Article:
Fitch drops Sheepwool at the door of her apartment block, waves her goodnight, and zooms off into the thickening fog. Just time to read Bryony and Eric their bedtime story, Fitch says, something about Harry Potter and the Temple of Doom, or the Geranium of Fear, or something.

Nick would have done the same thing, if…when…

Right there, in the tall lobby, in the darkness by the mailboxes, she is immobilized, caught in a vice of dry, wracking, sobs. It always gets her like this, at the end of the day. She is grateful to Fitch for taking her home, as she does most days, but the combination of the drive and Fitch’s family chatter is sometimes too hard to bear.

But the thought of walking home through the foggy darkness is worse. Perhaps, when the days get longer, she’ll walk herself home, if there is any season in Deringland other than winter.

Avoiding the dubious invitation of the elevator, she clatters up the stairs to the comfort of her flat. Oh, to shuck off these shoes!


Later still, in bed, in Winceyette pyjamas and bifocals, she puts down her book, turns off the light and stares at the ceiling. She hears the swish of the surf, much gentler now after last night’s rages, and when her eyes have accommodated, sees the cheerless dim swell of yellow street lamps through the foggy murk, and the swags of the curtains drawn part-way across the window.

It all clicks into place now. She closes her eyes. That’s what she’d seen in Beach’s lab, a short letter confirming that funds had been approved for the postdoctoral fellowship of Doctor Alexandra Susan Beach, administered through the Trustees of the Lowdley-Purring Institute. And the letterhead?

MagusPharm SA of Zurich, with offices and facilities in Cambridge, England; Mountain View, CA; Trenton, NJ; and Guangzhou, PRC.

It’s not Beach and Bland, Fitch’s holiday company (Sheepwool smiles inwardly, she can practically hear the TV adverts). No, it’s Beach and Morrison, but doing what? Not holidays, certainly. But now, Percy, get this: Morrison was certainly cagey about what Beach worked on, but he must have known. Must have. Especially as MagusPharm was under-writing it.

And what was Beach working on? Sheepwool wracks her mind hard to pick out the essentials from Beach’s stream of enthusiastic science-speak. Ah yes. Carnostomids. Worms so obscure that even most zoologists had never heard of them.

Sheepwool wonders why a drug company should be interested in such things.

Later still, it could have been many years, but was in reality no more than a few seconds, Sheepwool’s mind slips a little further towards the lip of sleep. MagusPharm. Where had she heard that name before? Eat me. Drink Me.

Lobster Quadrille.


She startles, jolts on the cusp of oblivion.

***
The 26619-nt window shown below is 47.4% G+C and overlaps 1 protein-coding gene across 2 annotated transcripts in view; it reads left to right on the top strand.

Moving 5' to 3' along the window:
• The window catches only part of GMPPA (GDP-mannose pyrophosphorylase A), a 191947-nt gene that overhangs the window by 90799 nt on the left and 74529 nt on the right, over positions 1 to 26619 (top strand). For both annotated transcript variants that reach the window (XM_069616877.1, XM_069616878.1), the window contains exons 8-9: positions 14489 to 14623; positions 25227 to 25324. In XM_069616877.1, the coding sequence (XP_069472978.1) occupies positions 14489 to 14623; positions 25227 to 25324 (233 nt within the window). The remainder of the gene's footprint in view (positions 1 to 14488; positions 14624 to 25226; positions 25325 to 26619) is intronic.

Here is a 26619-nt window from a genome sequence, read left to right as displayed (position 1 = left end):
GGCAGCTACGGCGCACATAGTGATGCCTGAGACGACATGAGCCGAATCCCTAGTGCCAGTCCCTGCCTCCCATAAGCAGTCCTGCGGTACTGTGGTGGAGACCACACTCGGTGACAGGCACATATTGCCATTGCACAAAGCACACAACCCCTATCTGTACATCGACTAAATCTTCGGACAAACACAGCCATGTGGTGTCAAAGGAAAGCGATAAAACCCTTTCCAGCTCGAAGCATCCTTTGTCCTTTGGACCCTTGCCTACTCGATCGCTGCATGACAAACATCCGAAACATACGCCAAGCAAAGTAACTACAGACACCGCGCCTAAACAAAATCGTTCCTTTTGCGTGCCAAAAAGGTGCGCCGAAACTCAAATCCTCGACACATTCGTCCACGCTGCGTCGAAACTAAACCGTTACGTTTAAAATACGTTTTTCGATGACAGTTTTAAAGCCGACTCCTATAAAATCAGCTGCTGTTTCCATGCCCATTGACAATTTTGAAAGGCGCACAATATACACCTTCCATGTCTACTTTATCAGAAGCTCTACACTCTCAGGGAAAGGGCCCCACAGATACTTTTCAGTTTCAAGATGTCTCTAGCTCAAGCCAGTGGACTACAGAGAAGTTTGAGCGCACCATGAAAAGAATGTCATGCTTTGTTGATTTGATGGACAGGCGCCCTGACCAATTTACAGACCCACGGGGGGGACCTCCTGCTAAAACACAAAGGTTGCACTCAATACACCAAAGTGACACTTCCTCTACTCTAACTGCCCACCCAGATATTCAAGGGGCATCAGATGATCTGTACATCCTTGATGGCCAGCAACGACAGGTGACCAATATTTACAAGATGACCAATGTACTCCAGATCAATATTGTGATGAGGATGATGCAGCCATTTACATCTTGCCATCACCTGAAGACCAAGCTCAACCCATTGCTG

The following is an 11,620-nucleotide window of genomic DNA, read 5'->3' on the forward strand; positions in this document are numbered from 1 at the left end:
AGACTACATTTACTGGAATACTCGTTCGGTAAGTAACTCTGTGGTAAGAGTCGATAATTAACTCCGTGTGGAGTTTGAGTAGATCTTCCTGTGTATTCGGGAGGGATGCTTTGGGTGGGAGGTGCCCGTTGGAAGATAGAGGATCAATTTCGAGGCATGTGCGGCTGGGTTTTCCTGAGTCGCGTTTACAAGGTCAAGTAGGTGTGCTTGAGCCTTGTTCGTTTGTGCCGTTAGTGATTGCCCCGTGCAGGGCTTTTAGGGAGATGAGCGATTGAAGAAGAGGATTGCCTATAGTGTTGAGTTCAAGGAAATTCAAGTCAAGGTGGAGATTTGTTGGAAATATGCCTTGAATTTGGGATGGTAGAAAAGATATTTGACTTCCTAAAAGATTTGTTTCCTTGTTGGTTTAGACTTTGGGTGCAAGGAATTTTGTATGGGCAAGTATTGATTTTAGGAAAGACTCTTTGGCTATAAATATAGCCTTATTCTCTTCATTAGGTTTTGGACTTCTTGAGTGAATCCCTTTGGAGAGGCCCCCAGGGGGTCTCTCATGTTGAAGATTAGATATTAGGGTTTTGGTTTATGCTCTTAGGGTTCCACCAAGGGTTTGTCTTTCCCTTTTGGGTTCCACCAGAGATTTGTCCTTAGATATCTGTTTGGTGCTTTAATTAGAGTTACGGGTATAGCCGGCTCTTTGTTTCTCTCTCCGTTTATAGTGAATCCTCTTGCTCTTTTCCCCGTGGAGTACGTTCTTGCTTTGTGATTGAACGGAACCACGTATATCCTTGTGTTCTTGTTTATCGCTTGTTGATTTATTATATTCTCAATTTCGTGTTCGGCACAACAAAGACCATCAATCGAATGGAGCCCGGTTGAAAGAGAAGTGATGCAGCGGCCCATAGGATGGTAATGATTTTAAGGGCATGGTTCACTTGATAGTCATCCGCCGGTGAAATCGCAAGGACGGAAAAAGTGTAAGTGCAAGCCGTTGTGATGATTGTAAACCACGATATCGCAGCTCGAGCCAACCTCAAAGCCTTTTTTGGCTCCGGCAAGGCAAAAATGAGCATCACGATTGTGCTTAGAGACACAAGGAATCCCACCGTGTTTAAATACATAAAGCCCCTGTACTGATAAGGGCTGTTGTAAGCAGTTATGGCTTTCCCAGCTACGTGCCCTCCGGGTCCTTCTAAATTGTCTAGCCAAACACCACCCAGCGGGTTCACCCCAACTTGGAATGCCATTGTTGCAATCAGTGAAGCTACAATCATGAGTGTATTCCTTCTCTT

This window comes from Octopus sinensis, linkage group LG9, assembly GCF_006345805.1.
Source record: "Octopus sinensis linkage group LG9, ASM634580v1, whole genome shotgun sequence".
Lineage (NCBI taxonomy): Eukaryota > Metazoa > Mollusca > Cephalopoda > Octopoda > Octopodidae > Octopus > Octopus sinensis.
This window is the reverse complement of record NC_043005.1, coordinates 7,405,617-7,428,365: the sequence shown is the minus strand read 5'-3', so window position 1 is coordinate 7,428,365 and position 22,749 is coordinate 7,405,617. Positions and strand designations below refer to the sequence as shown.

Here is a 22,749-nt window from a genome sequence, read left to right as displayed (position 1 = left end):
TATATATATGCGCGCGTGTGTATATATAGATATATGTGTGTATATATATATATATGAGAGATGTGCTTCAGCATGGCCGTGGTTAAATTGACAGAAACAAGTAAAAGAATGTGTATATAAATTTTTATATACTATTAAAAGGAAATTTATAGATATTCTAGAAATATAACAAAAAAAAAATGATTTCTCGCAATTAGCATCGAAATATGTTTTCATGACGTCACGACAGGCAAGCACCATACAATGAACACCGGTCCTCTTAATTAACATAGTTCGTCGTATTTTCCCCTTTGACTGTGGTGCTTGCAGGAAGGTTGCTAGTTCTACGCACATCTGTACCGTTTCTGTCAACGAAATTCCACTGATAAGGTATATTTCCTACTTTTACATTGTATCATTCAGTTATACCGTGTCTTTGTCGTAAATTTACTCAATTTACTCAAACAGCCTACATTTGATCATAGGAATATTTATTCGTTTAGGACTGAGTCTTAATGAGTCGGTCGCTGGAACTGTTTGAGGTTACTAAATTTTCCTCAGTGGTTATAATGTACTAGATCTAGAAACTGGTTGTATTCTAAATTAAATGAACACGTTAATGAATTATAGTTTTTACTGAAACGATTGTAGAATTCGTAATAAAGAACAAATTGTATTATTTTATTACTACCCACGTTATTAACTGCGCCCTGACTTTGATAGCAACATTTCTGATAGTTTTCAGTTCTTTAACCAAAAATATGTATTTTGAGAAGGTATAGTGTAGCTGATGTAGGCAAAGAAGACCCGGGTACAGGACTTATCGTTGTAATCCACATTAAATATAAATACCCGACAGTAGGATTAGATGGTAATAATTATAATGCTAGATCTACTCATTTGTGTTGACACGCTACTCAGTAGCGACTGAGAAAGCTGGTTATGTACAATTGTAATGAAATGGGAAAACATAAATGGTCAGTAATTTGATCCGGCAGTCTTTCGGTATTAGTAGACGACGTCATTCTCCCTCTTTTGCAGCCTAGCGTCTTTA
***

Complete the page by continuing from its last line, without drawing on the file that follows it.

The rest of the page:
The many impressions of the day cascade through her head, cascade and fade, sentences breaking up like rotten snow, into words, fragments. Here’s a word, though: ‘womanizer’. Used as applied to Bland, and also Williams. Odd, though, isn’t it? We use it as a noun, describing a man who pursues women for sexual conquest. But not far below it is a transitive verb: ‘womanize’, as in ‘weaponize’: not in the sense of the pursuit of women, but of their creation, by transformation from other things.

Women from men.

It’s odd how two names she’s seen today that belie their owner’s gender. Alex. Marion. To be fair, she calls herself Percy, but at least she knows who she is. Doesn’t she?

But it goes further.

Women from fish.

The horrible, yearning face of Pickled Lily swims into view. She tries to put it out of her mind as she tumbles into sleep.

Off With Her Head!

She could never work out why anyone would like Hieronymous Bosch. But perhaps there is one corner of the world where his visions will ever be a reality.


You are on the beach again, but it is night, deserted, and there is no light at all save from the stars and the gas platforms that ring the horizon like a necklace. The surf pounds and retreats, pounds and retreats, and you hope that this will soothe your mind, wear away the corners of your secret. You have told no-one that you were there that night, watching from your high window at the Institute. Nobody knew you’d never left, but you wanted to be alone, to grieve for your lost love, an orgy of self-flagellation, sitting there in silence and darkness, spending Christmas in your room, starving, thirsty, punishing yourself. But for what? And now he’s dead, dead! How dare he escape like that! But you are so stricken you want to die yourself, to walk into those welcoming waves and never come back. The urge is strong within you, but something inside stays you. It is your grief. It has yet to run its full course. And there’s something else, too. That from your high window that night, you saw someone leave the Institute in the early hours, creeping away, across the forecourt into the dark lane beyond. At first you couldn’t see who it was, until the beam from the lighthouse caught him.

It was Morrison.